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Music, flowers, dance, and the dawn of Women’s History Month

Listen 4:35
Tulips on display at the 2018 Philadelphia Flower Show. (Kimberly Paynter/WHYY)

Tulips on display at the 2018 Philadelphia Flower Show. (Kimberly Paynter/WHYY)

Ushering in Women’s History Month, the music of Billy Joel and Elton John, a weekend of dance and flower power highlight this week’s “Things To Do.”

Jim Witter’s Piano Men
The Playhouse on Rodney Square
1007 N. Market St., Wilmington, Delaware
March 2; 8 p.m.
$30-$35

Last year, Elton John announced his retirement from touring, albeit three years in advance. Billy Joel has done no such thing, but after decades on the road, both men probably need a break…or a clone. That’s where Canadian musician Jim Witter comes in. His show, “The Piano Men,” pulls from the legendary songbooks of both artists, focusing on Joel and John’s prodigious output of the 1970s and ‘80s.

Citizen Cope
Franklin Music Hall
421 N. Seventh St., Philadelphia
March 1; 8:30 p.m.
$39.50

Clarence Greenwood, better known to music fans as Citizen Cope, grew up in Washington, D.C., but has traveled the globe following his musical muse. Blues, rock, soul and hip-hop inform his music, which has been extensively covered by other artists and included in several film and TV projects. His new album “Heroin and Helicopters” on his RainWater Recordings label comes out Friday. Acknowledging that “people try to politicize my music sometimes,” Cope says he doesn’t write political records. “My music has always been built around consciousness.”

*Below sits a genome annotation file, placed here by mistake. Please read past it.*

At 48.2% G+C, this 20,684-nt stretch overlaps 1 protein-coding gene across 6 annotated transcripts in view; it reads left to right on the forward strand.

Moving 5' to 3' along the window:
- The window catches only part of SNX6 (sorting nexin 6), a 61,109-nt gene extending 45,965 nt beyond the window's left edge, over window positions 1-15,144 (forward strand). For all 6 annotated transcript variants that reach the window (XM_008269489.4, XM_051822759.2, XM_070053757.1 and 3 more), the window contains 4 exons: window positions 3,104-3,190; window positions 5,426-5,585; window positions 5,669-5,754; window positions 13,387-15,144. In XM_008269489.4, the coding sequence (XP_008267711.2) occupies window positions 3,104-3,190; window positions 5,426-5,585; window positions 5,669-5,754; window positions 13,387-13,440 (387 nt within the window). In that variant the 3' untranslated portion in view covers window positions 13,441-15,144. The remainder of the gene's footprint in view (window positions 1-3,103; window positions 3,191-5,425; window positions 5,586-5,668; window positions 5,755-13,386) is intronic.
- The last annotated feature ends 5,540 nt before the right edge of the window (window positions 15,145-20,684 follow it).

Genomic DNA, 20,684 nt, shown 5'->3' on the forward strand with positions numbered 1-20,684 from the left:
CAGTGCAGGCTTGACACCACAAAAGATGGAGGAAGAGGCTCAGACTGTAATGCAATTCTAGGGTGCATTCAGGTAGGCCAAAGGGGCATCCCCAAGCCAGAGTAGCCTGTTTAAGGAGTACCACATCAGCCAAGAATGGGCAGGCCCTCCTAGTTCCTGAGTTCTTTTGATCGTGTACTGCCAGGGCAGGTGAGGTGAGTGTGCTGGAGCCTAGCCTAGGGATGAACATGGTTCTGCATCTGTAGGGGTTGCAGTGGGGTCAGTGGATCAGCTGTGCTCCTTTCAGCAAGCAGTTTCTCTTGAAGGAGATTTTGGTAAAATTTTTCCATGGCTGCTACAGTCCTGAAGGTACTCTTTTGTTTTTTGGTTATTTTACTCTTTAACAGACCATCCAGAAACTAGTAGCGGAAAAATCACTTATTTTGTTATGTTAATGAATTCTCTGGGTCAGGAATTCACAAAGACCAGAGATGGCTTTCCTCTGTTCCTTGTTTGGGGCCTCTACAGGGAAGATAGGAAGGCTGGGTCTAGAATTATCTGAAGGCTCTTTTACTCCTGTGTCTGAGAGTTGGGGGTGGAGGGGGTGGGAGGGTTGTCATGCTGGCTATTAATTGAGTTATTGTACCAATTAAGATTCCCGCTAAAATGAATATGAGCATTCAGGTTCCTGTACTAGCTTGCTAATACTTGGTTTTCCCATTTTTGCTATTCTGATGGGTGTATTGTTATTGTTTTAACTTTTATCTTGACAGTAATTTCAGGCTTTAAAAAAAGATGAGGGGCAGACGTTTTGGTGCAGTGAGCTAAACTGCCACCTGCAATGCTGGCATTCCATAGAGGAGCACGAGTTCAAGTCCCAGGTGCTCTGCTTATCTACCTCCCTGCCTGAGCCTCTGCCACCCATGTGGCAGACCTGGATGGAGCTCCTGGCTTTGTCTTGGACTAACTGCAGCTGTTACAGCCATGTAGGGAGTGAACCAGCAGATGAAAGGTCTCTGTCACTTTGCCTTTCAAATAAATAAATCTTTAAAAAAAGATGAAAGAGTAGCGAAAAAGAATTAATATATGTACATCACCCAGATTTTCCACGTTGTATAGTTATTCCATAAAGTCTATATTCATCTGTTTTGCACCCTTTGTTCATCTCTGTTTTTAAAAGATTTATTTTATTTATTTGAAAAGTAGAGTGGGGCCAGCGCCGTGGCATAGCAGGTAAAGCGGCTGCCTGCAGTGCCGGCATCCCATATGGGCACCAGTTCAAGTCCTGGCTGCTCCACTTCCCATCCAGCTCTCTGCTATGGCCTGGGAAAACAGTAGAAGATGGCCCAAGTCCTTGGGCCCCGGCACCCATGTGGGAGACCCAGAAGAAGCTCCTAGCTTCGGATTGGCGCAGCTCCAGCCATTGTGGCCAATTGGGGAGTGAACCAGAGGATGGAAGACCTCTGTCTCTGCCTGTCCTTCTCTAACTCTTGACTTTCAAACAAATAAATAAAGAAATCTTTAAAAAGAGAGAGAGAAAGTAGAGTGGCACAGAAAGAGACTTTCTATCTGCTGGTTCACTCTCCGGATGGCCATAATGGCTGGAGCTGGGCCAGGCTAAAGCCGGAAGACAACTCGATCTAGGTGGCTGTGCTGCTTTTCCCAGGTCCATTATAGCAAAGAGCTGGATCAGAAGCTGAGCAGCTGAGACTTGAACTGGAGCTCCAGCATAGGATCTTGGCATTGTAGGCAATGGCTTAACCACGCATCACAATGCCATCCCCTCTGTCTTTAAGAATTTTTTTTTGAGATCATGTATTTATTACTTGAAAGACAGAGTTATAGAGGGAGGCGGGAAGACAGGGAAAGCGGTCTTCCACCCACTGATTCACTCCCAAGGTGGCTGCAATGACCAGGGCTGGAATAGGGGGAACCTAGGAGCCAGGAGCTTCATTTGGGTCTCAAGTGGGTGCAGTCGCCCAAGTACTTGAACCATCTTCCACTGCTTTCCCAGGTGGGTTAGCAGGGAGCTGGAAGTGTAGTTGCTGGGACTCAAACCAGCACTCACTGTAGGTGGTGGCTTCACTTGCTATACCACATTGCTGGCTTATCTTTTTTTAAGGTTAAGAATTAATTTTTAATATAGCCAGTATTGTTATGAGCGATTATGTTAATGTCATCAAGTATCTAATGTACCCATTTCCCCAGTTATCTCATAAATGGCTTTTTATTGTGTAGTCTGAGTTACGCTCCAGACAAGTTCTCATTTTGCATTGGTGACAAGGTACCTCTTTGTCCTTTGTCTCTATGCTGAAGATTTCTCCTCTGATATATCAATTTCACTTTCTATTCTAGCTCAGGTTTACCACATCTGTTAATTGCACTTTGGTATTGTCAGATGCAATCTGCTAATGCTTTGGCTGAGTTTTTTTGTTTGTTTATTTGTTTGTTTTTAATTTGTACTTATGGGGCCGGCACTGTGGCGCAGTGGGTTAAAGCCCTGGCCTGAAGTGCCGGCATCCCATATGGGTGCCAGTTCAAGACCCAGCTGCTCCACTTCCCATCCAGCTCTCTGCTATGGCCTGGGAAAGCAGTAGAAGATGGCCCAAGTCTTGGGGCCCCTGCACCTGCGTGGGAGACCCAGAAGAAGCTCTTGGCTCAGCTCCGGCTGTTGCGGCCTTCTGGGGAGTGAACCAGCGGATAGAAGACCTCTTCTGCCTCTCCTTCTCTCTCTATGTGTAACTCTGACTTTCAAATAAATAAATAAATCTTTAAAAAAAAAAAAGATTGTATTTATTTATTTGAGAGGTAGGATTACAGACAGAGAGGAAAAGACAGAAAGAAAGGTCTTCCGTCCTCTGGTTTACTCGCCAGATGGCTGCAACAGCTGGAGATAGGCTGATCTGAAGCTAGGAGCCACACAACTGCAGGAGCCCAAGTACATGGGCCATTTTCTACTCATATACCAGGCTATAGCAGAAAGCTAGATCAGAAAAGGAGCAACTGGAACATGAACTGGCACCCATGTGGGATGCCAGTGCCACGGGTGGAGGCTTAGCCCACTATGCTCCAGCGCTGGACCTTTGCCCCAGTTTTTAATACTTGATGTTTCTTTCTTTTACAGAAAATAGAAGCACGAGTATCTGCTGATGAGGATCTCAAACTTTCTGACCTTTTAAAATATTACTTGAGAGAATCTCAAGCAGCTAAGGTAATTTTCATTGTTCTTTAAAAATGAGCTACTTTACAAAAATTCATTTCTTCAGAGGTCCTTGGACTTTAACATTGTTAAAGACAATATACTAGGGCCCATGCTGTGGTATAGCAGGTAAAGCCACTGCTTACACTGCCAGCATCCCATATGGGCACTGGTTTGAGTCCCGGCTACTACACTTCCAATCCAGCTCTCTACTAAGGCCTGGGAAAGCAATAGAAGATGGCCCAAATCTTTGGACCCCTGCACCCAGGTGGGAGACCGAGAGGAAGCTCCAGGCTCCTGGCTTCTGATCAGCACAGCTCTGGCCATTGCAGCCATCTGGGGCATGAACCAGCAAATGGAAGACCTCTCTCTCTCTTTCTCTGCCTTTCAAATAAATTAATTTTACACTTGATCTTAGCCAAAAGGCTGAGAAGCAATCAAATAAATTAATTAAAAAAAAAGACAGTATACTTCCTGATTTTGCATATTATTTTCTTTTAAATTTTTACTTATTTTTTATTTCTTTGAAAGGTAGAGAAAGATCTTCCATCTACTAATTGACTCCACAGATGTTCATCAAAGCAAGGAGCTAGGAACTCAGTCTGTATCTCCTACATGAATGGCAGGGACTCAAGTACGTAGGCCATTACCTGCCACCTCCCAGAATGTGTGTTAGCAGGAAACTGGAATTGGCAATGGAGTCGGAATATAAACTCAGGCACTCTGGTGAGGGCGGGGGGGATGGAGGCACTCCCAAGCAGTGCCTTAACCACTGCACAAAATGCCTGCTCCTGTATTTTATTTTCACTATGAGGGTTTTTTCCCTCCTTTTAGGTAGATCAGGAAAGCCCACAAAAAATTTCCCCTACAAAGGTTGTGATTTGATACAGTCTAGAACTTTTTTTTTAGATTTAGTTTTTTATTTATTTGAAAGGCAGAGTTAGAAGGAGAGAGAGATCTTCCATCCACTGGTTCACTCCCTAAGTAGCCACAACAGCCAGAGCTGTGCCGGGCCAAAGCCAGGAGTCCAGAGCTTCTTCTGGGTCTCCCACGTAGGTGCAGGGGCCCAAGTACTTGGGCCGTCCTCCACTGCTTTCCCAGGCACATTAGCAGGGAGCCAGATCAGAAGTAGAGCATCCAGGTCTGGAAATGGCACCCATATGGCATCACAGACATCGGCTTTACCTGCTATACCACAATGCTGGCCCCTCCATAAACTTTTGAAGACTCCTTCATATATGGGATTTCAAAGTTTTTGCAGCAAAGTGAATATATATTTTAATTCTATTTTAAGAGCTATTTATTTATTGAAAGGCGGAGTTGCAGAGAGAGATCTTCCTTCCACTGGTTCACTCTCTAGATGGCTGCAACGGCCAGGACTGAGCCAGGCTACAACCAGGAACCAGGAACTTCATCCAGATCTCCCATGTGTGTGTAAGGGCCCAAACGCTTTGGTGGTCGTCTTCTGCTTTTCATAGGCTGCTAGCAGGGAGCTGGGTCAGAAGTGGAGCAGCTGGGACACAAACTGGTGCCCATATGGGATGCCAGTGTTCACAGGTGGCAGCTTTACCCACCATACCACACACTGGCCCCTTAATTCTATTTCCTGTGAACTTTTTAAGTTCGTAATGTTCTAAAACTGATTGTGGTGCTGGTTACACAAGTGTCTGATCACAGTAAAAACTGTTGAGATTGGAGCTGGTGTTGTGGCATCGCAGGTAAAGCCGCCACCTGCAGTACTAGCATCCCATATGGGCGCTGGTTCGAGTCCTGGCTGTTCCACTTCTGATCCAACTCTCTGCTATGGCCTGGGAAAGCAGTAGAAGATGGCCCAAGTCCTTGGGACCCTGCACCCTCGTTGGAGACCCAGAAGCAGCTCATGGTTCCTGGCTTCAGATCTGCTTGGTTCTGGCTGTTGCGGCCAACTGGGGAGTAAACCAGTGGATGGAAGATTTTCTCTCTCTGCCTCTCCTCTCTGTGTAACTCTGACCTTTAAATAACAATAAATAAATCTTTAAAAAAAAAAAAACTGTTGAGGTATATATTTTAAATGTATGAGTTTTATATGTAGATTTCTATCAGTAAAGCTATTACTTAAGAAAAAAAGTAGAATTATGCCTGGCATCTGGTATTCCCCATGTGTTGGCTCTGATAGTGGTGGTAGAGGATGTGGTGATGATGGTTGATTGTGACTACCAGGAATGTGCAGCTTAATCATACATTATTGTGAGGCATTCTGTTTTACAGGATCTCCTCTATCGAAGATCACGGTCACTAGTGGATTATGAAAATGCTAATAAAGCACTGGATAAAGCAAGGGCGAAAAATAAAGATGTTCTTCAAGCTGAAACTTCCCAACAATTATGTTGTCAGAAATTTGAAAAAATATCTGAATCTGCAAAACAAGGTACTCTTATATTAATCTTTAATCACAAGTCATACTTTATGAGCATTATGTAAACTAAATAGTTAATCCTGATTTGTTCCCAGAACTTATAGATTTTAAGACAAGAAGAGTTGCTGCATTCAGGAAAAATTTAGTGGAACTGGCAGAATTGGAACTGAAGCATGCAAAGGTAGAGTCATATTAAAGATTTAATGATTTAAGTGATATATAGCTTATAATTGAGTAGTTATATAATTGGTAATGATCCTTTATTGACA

Rehoboth Gumbo Crawl
Main Street, Rehoboth Beach, Delaware
March 2; 2-5 p.m.
$10 (Cash-only tickets available at The Purple Parrot Grill and other participating restaurants.)

Like gumbo? If so, plan a trip to Rehoboth Beach Saturday — and plan to arrive hungry. Several different eateries will be serving up plenty of the seafood stew at this weekend’s competitive Mardi Gras Gumbo Crawl. Eleven participating restaurants and one food truck will compete for the best gumbo, an honor won last year by Café Azafrán, returning this year. Ticket proceeds benefit the Rehoboth Beach Volunteer Fire Department. Mardi Gras wear is not required, but if photos of previous years are any indication, dressing up is part of the fun.

Burlington County St. Patrick’s Day Parade
6 High St., Mount Holly, New Jersey